Bogleheads’ Guide to the Three-Fund Portfolio shows how a simple portfolio of three total market index funds outperforms most investors with less risk.
One of the rules of common sense investing is to keep it simple. The three-fund portfolio has long been a simple way to diversify across foreign and domestic stocks, as well as bonds. The Bogleheads’ Guide to the Three-Fund Portfolio is written by a founder of the extremely popular investor forum Bogleheads.org, Taylor Larimore.
This short book is perfect for novice investors, and experienced investors who either recognize that their investment portfolios are complex or who remain uncertain about why passive investing outperforms active investing. For these investors, the book introduces them to John C. Bogle and some of the practical mechanics of getting started.
The preface to the book describes important lessons he has learned in over 50 years of investing. Along the way he founded the extremely popular investor forum Bogleheads.org where members consolidated their wisdom into common sense investing, also called The Boglehead Investment Philosophy.
Bogleheads is an endearing reference to John C. Bogle, the world’s biggest champion helping ordinary investors get their fair share of market returns.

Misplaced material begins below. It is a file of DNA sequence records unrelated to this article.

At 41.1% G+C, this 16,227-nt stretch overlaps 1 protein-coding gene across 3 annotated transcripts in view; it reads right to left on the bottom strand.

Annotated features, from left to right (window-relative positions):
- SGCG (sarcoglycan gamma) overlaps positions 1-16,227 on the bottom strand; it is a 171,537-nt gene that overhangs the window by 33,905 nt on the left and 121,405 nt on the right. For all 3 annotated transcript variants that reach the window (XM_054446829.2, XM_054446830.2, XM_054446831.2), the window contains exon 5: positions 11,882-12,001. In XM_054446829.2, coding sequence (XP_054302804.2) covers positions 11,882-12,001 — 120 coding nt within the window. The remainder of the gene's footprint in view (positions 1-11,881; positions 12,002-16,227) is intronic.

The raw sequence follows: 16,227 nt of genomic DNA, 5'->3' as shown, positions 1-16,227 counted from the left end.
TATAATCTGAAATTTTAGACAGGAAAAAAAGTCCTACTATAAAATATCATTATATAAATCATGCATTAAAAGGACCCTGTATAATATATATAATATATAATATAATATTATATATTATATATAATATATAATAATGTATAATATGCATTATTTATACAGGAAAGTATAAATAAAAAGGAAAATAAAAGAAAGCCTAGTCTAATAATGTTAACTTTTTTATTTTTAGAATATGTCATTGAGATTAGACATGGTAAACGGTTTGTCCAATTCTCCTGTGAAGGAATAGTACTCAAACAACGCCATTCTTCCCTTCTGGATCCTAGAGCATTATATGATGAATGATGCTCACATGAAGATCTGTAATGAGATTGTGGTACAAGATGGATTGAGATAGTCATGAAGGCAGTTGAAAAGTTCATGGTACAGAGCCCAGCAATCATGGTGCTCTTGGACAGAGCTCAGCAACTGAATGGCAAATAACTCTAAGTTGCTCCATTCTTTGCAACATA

John Bogle was not only the inventor of (index funds) but the founder of the largest mutual fund company: The Vanguard Group. Yet, this company stands apart from the general wisdom the the investment industry is not your friend.
Let’s face it: Most investment companies are in business to make money from you, not for you. Every dollar you save in commissions and fees expenses goes right to your bottom line.Rick Ferri, CFA, page 1 of this Guide to the Three-Fund Portfolio
Just as the gambling industry wants people to think they can beat the casino, the investment industry wants investors to think they can beat the market. Of course, a few lucky gamblers do beat the casino, but MOST DON’T. It is the same for investors: Some will beat the market, but MOST WON’T.T. Larimore, page 2 of this Guide to the Three-Fund Portfolio
Many in the financial services industry hate indexing because it is difficult for them to make money selling low-cost index funds. The industry spends billions of dollars attempting to convince us that they can help us beat the market by choosing winning individual stocks, bonds and mutual funds for us. (Fact: They cannot.)T. Larimore, page 2 of this Guide to the Three-Fund Portfolio
Rather than say that this book is not for seasoned Bogleheads or index fund investors, I’d like to challenge them to consider the heart of this book: Taylor’s twenty benefits of total market index funds. Look over this list and ask yourself whether you can explain them to a friend or loved one. We all share this responsibility. And if you cannot , then you too will learn something by reading this book.
The Twenty Benefits to Total Market Index Funds (in no particular order)
- No Advisor Risk
- No Asset Bloat
- No Index Front Running